US stocks struggle to stabilize after entering 'correction'
Stocks struggled to stabilize today as investors sent prices climbing, then slumping in unsteady trading a day after the market entered its first correction in two years.
The up-and-down swings followed a drop of 10 percent from the latest record highs set by major U.S. indexes just two weeks ago.
The Dow Jones industrial average slumped nearly 300 points in midday trading after surging more than 349 points earlier in the day. The blue chip average suffered its second 1,000-point drop in a week Thursday.
Other major indexes also veered lower, piling up losses from the weeklong sell-off that has pummeled stocks. The Standard & Poor's 500 index, the benchmark for many index funds, was on pace to finish its worst week since January 2016.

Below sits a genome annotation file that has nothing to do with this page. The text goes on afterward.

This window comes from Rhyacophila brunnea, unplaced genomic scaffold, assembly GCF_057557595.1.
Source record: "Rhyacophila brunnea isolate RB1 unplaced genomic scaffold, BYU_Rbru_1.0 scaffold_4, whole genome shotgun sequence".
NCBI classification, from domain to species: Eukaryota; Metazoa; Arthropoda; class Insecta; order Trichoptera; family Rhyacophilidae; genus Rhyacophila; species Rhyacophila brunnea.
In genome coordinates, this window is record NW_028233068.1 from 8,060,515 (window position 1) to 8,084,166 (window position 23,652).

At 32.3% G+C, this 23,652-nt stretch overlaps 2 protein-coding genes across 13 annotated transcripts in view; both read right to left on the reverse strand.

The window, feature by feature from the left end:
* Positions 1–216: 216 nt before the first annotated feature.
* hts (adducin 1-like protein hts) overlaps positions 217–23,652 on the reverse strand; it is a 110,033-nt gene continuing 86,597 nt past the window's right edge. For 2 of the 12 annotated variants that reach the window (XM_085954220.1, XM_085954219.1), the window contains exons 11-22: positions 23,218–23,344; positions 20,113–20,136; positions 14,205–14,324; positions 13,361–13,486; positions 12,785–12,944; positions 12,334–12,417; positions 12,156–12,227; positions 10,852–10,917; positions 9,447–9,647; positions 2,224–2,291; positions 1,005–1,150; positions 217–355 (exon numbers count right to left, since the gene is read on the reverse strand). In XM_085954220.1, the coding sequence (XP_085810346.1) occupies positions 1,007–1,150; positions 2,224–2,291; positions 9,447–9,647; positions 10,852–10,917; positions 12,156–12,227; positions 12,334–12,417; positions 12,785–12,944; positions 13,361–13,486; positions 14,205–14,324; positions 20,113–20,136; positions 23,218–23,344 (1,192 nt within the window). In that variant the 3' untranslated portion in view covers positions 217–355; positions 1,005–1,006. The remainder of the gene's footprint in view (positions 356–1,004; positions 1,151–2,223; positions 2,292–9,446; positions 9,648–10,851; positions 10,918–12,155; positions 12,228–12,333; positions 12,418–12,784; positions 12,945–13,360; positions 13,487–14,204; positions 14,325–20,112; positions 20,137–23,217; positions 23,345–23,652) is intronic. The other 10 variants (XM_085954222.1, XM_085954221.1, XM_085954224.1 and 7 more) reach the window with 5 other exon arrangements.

"When you have an early morning rally in a decline of this nature, all that does is invite selling," said Bruce Bittles, chief investment strategist at Baird. "That's what we saw yesterday, and we know where that ended up."
The S&P 500 fell 20 points, or 0.8 percent, to 2,560 as of 12:13 p.m. Eastern Time. The Dow tumbled 262 points, or 1.1 percent, to 23,597. The Nasdaq composite slid 60 points, or 0.9 percent, to 6,716.
Losses in restaurant chains, cruise lines, department stores and other consumer-focused companies accounted for much of the market's decline. Industrial and energy companies also posted steep losses that outweighed modest gains in technology stocks and other sectors. Oil prices were also headed sharply lower.